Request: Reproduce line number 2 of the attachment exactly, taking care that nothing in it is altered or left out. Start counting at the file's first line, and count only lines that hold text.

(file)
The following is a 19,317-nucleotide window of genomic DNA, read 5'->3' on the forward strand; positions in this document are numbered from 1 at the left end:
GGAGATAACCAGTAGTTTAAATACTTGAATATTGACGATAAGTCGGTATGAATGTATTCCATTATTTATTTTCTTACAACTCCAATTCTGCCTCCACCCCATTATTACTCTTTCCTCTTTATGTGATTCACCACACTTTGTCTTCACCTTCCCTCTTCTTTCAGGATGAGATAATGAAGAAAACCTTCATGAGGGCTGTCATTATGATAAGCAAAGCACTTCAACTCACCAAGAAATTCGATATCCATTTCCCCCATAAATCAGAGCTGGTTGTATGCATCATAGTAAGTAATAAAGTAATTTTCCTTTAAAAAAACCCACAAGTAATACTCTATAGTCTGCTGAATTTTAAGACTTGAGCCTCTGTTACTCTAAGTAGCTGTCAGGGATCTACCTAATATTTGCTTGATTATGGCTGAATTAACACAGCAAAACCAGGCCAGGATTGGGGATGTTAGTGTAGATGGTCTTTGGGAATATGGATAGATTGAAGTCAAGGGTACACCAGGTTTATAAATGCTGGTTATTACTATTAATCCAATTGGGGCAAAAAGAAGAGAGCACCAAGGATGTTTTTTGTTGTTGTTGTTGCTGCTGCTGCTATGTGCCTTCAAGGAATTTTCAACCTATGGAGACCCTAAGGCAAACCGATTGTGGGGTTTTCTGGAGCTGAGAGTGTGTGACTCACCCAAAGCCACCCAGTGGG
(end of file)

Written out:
GGAGATAACCAGTAGTTTAAATACTTGAATATTGACGATAAGTCGGTATGAATGTATTCCATTATTTATTTTCTTACAACTCCAATTCTGCCTCCACCCCATTATTACTCTTTCCTCTTTATGTGATTCACCACACTTTGTCTTCACCTTCCCTCTTCTTTCAGGATGAGATAATGAAGAAAACCTTCATGAGGGCTGTCATTATGATAAGCAAAGCACTTCAACTCACCAAGAAATTCGATATCCATTTCCCCCATAAATCAGAGCTGGTTGTATGCATCATAGTAAGTAATAAAGTAATTTTCCTTTAAAAAAACCCACAAGTAATACTCTATAGTCTGCTGAATTTTAAGACTTGAGCCTCTGTTACTCTAAGTAGCTGTCAGGGATCTACCTAATATTTGCTTGATTATGGCTGAATTAACACAGCAAAACCAGGCCAGGATTGGGGATGTTAGTGTAGATGGTCTTTGGGAATATGGATAGATTGAAGTCAAGGGTACACCAGGTTTATAAATGCTGGTTATTACTATTAATCCAATTGGGGCAAAAAGAAGAGAGCACCAAGGATGTTTTTTGTTGTTGTTGTTGCTGCTGCTGCTATGTGCCTTCAAGGAATTTTCAACCTATGGAGACCCTAAGGCAAACCGATTGTGGGGTTTTCTGGAGCTGAGAGTGTGTGACTCACCCAAAGCCACCCAGTGGG